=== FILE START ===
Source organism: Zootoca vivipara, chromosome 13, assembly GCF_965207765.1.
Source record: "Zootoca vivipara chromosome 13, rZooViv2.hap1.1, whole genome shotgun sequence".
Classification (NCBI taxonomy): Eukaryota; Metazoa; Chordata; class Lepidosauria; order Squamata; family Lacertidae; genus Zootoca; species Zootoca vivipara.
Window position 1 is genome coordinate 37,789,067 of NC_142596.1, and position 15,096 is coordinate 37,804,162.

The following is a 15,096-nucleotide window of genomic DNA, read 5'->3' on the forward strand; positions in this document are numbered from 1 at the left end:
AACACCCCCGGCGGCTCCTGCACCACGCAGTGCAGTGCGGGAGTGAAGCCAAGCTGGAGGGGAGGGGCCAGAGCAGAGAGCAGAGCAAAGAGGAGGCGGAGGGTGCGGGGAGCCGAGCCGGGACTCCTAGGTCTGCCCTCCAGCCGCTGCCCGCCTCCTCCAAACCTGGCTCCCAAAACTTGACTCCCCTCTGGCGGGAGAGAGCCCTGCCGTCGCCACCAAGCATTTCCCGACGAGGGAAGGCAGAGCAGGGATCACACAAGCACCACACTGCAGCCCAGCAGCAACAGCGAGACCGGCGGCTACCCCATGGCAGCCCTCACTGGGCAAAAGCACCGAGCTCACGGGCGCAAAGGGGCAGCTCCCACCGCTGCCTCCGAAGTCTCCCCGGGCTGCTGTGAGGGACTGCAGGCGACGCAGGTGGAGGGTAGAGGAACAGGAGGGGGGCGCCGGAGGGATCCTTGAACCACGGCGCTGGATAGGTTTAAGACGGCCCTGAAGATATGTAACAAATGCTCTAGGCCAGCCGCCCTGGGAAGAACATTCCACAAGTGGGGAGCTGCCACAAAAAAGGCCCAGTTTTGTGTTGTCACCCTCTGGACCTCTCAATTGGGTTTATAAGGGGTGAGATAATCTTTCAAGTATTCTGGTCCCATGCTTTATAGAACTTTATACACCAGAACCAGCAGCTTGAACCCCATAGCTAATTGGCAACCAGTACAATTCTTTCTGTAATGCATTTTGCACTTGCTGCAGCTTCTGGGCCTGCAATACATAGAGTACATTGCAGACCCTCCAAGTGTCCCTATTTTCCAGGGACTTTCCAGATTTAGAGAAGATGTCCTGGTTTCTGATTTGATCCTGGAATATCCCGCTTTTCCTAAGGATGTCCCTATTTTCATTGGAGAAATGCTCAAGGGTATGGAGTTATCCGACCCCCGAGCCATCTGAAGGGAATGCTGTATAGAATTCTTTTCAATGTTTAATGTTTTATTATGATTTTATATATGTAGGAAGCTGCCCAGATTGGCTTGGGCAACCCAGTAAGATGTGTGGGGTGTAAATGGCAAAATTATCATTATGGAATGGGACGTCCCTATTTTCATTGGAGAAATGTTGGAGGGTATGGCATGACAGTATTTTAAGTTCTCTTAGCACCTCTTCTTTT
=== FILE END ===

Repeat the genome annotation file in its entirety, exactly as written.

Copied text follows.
Source organism: Zootoca vivipara, chromosome 13, assembly GCF_965207765.1.
Source record: "Zootoca vivipara chromosome 13, rZooViv2.hap1.1, whole genome shotgun sequence".
Classification (NCBI taxonomy): Eukaryota; Metazoa; Chordata; class Lepidosauria; order Squamata; family Lacertidae; genus Zootoca; species Zootoca vivipara.
Window position 1 is genome coordinate 37,789,067 of NC_142596.1, and position 15,096 is coordinate 37,804,162.

The following is a 15,096-nucleotide window of genomic DNA, read 5'->3' on the forward strand; positions in this document are numbered from 1 at the left end:
AACACCCCCGGCGGCTCCTGCACCACGCAGTGCAGTGCGGGAGTGAAGCCAAGCTGGAGGGGAGGGGCCAGAGCAGAGAGCAGAGCAAAGAGGAGGCGGAGGGTGCGGGGAGCCGAGCCGGGACTCCTAGGTCTGCCCTCCAGCCGCTGCCCGCCTCCTCCAAACCTGGCTCCCAAAACTTGACTCCCCTCTGGCGGGAGAGAGCCCTGCCGTCGCCACCAAGCATTTCCCGACGAGGGAAGGCAGAGCAGGGATCACACAAGCACCACACTGCAGCCCAGCAGCAACAGCGAGACCGGCGGCTACCCCATGGCAGCCCTCACTGGGCAAAAGCACCGAGCTCACGGGCGCAAAGGGGCAGCTCCCACCGCTGCCTCCGAAGTCTCCCCGGGCTGCTGTGAGGGACTGCAGGCGACGCAGGTGGAGGGTAGAGGAACAGGAGGGGGGCGCCGGAGGGATCCTTGAACCACGGCGCTGGATAGGTTTAAGACGGCCCTGAAGATATGTAACAAATGCTCTAGGCCAGCCGCCCTGGGAAGAACATTCCACAAGTGGGGAGCTGCCACAAAAAAGGCCCAGTTTTGTGTTGTCACCCTCTGGACCTCTCAATTGGGTTTATAAGGGGTGAGATAATCTTTCAAGTATTCTGGTCCCATGCTTTATAGAACTTTATACACCAGAACCAGCAGCTTGAACCCCATAGCTAATTGGCAACCAGTACAATTCTTTCTGTAATGCATTTTGCACTTGCTGCAGCTTCTGGGCCTGCAATACATAGAGTACATTGCAGACCCTCCAAGTGTCCCTATTTTCCAGGGACTTTCCAGATTTAGAGAAGATGTCCTGGTTTCTGATTTGATCCTGGAATATCCCGCTTTTCCTAAGGATGTCCCTATTTTCATTGGAGAAATGCTCAAGGGTATGGAGTTATCCGACCCCCGAGCCATCTGAAGGGAATGCTGTATAGAATTCTTTTCAATGTTTAATGTTTTATTATGATTTTATATATGTAGGAAGCTGCCCAGATTGGCTTGGGCAACCCAGTAAGATGTGTGGGGTGTAAATGGCAAAATTATCATTATGGAATGGGACGTCCCTATTTTCATTGGAGAAATGTTGGAGGGTATGGCATGACAGTATTTTAAGTTCTCTTAGCACCTCTTCTTTT